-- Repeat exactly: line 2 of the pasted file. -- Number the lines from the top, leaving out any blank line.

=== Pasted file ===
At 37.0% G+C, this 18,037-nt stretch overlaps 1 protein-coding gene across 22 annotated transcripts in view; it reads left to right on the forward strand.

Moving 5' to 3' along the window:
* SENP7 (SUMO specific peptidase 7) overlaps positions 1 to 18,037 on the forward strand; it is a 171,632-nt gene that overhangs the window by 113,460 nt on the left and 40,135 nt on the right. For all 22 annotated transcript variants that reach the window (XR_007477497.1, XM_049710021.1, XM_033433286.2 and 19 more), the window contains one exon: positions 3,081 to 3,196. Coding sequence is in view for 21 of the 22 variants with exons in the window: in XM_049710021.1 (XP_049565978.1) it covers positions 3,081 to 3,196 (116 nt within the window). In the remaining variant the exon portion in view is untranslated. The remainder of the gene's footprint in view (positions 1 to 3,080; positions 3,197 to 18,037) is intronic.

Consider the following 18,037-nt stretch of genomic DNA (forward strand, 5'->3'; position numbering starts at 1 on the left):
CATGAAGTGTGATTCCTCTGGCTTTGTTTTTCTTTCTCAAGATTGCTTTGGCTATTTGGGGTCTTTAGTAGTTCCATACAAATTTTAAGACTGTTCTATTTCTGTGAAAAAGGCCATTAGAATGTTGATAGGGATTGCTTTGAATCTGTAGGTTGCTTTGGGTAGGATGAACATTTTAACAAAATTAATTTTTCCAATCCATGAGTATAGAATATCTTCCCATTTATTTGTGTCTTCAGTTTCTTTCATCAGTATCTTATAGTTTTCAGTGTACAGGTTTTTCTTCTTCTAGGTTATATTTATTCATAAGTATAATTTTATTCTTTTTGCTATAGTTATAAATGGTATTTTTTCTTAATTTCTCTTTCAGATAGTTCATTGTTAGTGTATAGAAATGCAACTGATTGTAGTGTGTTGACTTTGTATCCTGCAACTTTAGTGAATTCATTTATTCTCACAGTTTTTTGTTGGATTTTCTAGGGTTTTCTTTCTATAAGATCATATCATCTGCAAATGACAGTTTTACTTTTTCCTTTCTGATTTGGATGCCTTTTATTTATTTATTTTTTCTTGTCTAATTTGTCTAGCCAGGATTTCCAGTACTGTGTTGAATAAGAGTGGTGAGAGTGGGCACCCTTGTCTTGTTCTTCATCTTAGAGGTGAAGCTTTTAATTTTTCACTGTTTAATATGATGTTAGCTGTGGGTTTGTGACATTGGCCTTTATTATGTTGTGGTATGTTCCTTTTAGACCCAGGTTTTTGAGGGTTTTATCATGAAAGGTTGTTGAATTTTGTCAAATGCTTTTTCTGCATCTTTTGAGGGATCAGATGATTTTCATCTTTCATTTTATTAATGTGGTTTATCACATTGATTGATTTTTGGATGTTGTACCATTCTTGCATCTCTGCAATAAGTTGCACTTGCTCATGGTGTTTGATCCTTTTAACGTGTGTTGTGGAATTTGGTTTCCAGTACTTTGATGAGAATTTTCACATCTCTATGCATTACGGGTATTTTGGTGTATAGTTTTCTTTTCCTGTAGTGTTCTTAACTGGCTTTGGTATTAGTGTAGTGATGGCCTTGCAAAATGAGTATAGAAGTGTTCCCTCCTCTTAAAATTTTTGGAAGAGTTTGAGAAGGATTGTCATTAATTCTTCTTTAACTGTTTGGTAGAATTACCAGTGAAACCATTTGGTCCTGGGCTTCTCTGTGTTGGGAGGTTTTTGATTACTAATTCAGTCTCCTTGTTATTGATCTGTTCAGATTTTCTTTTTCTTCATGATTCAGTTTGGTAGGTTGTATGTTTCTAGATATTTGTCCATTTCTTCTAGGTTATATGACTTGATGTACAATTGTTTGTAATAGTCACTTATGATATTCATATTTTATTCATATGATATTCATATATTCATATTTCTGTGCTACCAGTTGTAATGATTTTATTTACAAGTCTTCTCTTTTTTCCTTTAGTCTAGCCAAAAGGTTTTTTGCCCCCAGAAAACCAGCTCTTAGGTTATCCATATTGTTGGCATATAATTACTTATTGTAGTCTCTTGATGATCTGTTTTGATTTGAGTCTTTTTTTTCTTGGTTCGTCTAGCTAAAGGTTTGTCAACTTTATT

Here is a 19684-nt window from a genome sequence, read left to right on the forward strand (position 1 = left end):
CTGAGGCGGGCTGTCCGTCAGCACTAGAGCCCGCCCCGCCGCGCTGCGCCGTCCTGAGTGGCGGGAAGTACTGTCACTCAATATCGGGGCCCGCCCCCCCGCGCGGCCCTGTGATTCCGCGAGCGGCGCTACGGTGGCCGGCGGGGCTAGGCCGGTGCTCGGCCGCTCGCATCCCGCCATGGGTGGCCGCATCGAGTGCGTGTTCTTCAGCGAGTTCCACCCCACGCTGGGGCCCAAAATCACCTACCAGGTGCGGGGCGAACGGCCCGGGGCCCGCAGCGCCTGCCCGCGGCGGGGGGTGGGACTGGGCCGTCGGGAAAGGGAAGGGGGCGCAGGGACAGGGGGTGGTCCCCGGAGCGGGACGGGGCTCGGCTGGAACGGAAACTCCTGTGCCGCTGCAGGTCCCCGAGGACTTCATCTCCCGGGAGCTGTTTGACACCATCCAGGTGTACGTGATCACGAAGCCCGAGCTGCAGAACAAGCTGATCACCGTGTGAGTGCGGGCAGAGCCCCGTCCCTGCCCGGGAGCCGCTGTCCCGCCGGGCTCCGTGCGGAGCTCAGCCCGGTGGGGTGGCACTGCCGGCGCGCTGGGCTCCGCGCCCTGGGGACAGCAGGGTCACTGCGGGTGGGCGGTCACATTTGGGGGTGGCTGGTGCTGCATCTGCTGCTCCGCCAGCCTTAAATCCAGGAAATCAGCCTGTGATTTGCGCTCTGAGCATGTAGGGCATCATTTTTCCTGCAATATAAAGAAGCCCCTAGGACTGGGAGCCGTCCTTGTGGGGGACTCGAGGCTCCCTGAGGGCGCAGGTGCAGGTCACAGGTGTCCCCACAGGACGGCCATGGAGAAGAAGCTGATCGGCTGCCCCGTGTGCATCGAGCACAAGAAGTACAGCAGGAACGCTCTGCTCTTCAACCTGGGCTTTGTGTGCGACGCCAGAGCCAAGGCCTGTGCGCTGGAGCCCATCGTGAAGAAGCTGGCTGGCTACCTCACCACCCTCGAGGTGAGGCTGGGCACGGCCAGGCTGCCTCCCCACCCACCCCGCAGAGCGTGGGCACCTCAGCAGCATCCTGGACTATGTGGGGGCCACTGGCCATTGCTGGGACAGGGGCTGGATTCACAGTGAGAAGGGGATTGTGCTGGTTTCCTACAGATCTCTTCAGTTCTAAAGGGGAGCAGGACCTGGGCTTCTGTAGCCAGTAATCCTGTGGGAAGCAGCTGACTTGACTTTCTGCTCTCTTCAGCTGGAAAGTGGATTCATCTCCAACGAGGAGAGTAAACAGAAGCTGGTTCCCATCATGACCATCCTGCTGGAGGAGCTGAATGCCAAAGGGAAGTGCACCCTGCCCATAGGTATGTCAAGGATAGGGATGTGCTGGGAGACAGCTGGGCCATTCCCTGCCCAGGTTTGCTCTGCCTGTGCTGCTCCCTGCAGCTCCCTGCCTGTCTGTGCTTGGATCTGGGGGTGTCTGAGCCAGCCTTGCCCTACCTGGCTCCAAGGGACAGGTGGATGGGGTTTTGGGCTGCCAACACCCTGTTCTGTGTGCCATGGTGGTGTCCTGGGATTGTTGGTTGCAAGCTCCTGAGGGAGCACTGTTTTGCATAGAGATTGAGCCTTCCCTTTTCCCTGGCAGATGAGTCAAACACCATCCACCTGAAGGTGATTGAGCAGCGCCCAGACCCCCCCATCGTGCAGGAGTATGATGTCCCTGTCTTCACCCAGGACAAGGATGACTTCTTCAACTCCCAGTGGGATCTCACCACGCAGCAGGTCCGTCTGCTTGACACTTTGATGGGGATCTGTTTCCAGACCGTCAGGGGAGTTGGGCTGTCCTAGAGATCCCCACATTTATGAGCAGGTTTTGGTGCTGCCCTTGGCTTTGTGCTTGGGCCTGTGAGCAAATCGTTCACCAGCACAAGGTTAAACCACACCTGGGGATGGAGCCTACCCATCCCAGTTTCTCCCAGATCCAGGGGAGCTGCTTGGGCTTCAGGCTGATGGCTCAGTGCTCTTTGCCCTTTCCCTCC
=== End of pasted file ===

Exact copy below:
Moving 5' to 3' along the window: